Sarah Kate followed the pitch clean (awesome!) and we high-fived at the belay ledge – the hard climbing was below us! We exchanged gear and she set off on the final pitch to the summit. We ate our lunches huddled behind a rock (it was quite windy) before walking over to the true summit (no summit register ūüė¶¬†¬† ) to take some photos with El Cap in the background. It is a pretty sweet view from the summit. Two climbergirls, 5 pitches, 5 onsights, 1 fall, 1 gorgeous summit!

We rapped uneventfully and headed down the talus, ready for chips, salsa, and beer. We also chilled with a bunch of climbers at the Stanford Alpine Club campsite and Nina, Jeremy, Adrienne, Jeff, and Kelli, who happened to be camping two sites over.

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Lovely fall colors in the gully

In the morning, we were tired and sore, but still got up at around 8:15. We ate and packed up camp, then headed to curry for coffee/tea and decision-making about what to climb. After long deliberations and considering of soreness, we decided cragging at Reed’s Pinnacle would be a good decision. It was almost lunch time when we actually got there (after stopping in the meadow, then realizing we needed to go back and fill up water) but we were in no rush.

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El Capitan from the summit of Lower Cathedral Spire

We’d hoped to warm up on Ejesta (5.8), but two older dudes said they were planning on doing it. After considering their speed (not particularly fast), we decided to climb a 5.7 nearby. We then headed to the base of Lunatic Fringe (5.10c) to eat lunch and wait for it to get less hot up there in the sun.

Two guys showed up to do the route and I decided to let them go first (I was in no rush to climb in the hot sun), but I didn’t watch (I wanted to onsight it…). I started up the route, trying to conserve my gear (I still ended up backcleaning and leapfrogging some pieces because I hadn’t anticipated the gear size quite right). The last moves were a bit exciting, but luckily I had two yellow aliens, so it was quite well protected. It was Sarah Kate’s turn next and with a little beta and gear advice she was off. She cruised the route (even the top moves), hesitating only at a tricky off fingers section.

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Obligatory summit photo with El Cap

Afterwards, it was getting late in the afternoon and we were both a bit tired and sore, so we decided to call it a weekend and head home via Chipotle.

It was a pretty fantastic weekend. I think we both felt really proud of ourselves for doing South by Southwest together, because I think both of us have previously climbed harder multipitch routes only with guys, who tend to be the ones to lead the hard pitches. Both of us lead our hardest route in the Valley on South by Southwest and I think we really benefited mentally from not having the security blanket of a stronger partner. It was also nice for both of us to relax more on Sunday (especially Sarah Kate, who’d climbed all of Friday, too) because we’re so busy during the week that we don’t always get any time to relax. We were both psyched on sending Lunatic Fringe – definitely a very classic, fantastic route.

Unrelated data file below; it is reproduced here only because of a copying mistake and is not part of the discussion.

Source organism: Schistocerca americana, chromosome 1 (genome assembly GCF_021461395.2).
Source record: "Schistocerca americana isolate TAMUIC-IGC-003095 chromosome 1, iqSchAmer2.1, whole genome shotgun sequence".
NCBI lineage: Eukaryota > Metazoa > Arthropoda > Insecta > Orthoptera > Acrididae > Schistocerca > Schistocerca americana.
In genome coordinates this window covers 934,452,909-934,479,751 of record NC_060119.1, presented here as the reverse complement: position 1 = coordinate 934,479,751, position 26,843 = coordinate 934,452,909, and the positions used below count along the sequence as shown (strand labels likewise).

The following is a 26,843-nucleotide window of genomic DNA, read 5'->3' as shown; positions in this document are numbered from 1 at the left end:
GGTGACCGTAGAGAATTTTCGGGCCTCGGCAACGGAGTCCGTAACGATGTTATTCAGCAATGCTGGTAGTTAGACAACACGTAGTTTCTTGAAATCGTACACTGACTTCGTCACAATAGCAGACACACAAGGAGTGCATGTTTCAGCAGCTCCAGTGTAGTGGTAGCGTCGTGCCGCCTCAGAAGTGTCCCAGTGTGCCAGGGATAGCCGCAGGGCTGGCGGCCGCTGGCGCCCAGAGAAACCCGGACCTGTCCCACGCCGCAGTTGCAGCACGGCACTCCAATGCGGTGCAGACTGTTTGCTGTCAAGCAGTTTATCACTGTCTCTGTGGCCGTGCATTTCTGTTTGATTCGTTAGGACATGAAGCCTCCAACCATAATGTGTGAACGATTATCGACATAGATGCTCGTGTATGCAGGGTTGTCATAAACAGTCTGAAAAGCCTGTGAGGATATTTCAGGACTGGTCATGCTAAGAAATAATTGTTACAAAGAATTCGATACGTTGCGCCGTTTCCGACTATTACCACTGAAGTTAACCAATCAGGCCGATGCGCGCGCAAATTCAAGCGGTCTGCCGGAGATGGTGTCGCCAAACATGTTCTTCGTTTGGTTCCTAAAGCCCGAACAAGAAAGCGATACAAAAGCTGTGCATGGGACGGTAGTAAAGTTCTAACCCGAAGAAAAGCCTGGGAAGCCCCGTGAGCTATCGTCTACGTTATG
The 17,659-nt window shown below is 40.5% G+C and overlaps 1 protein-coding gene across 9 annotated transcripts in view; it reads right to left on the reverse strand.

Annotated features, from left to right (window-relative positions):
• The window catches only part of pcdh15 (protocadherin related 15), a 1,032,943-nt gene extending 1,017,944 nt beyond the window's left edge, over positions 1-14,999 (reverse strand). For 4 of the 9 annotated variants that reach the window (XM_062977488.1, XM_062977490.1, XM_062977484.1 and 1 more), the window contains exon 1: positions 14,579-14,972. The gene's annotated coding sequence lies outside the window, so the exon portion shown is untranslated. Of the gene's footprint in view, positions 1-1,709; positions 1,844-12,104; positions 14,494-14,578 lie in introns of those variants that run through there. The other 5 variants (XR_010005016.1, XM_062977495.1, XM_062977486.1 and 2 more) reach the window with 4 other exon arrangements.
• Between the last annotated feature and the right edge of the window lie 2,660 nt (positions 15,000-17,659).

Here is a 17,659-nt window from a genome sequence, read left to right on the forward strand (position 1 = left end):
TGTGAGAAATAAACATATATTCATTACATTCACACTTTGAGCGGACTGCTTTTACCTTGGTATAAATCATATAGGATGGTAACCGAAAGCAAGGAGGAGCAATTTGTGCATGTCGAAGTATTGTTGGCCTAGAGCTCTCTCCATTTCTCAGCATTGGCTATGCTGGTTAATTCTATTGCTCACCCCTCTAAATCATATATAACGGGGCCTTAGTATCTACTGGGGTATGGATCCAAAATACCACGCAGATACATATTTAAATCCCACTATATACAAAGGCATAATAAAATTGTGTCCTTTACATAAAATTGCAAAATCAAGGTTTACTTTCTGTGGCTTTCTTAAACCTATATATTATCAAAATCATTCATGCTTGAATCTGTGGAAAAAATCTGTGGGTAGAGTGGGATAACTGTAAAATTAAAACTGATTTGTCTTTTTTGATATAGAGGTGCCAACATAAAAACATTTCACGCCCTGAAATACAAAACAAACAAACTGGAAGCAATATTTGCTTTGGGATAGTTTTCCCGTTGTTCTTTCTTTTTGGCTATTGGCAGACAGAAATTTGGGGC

The Awesomeness That is Columnar Basalt (Climbing at the Grotto)

20 10 2009

Last weekend, Sarah Kate and I both needed to do some work for part of the weekend, but we still wanted to get out climbing for a day. I LOVE LOVE LOVE basalt from my previous experiences with it (the Gorge at Smith Rock and Vantage in eastern Washington) and we’d heard good things about climbing at Table Mountain.

So we got an early start and drove out to the Sonora area. Although our guidebook only had minimal description of the area and approach, we managed to reach the crag pretty quickly after a couple false starts up trails that looked like climber trails but were, in fact, not.

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Columnar basalt!

We were psyched to drop down into the Grotto, which is kind of like a triangular pit with 3 walls of basalt, the awesomest one being the one with columns (and an upper tier of sport climbs on steep, blocky rock). We warmed up to the rock on Bandito (5.8), then did Table Manners (5.8/9) and Go With the Flow (5.9), swinging leads (one of us lead, the other followed, then switch for the next route).

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Sarah Kate leading Go with the Flow (5.9).

We were then feeling ready to hop on some harder routes, so I onsighted Three Fingered Jack (5.10b) and Sarah Kate flashed it. From that anchor, we could set a toprope on Snake Bite (“5.11b”). It turned out to be a lot easier than we expected (especially for the grade) and we both toprope flashed it pretty easily. I guess if you had really big fingers, it could have been a bit harder, but I think 11b is really soft for the route, especially compared to its neighbor Rawhide (5.10d) (more on that in a moment).


Lizzy leading Snake Bite (5.11b). Photo thanks to Maria Schriver.

We had wanted to hop on Rawhide (5.10d) next, but there was another group of climbers just racking up to start it, so after a little rest I decided to go for the lead on Snake Bite. My lead went really smoothly (despite the added complication of having the rope in the way of my thin toejams on the “crux” section) and made me think I should have been a little more confident and just tried to onsight the route. Sarah Kate was psyched enough after my send to get on the sharp end, too, sending her hardest trad lead outside of Indian Creek.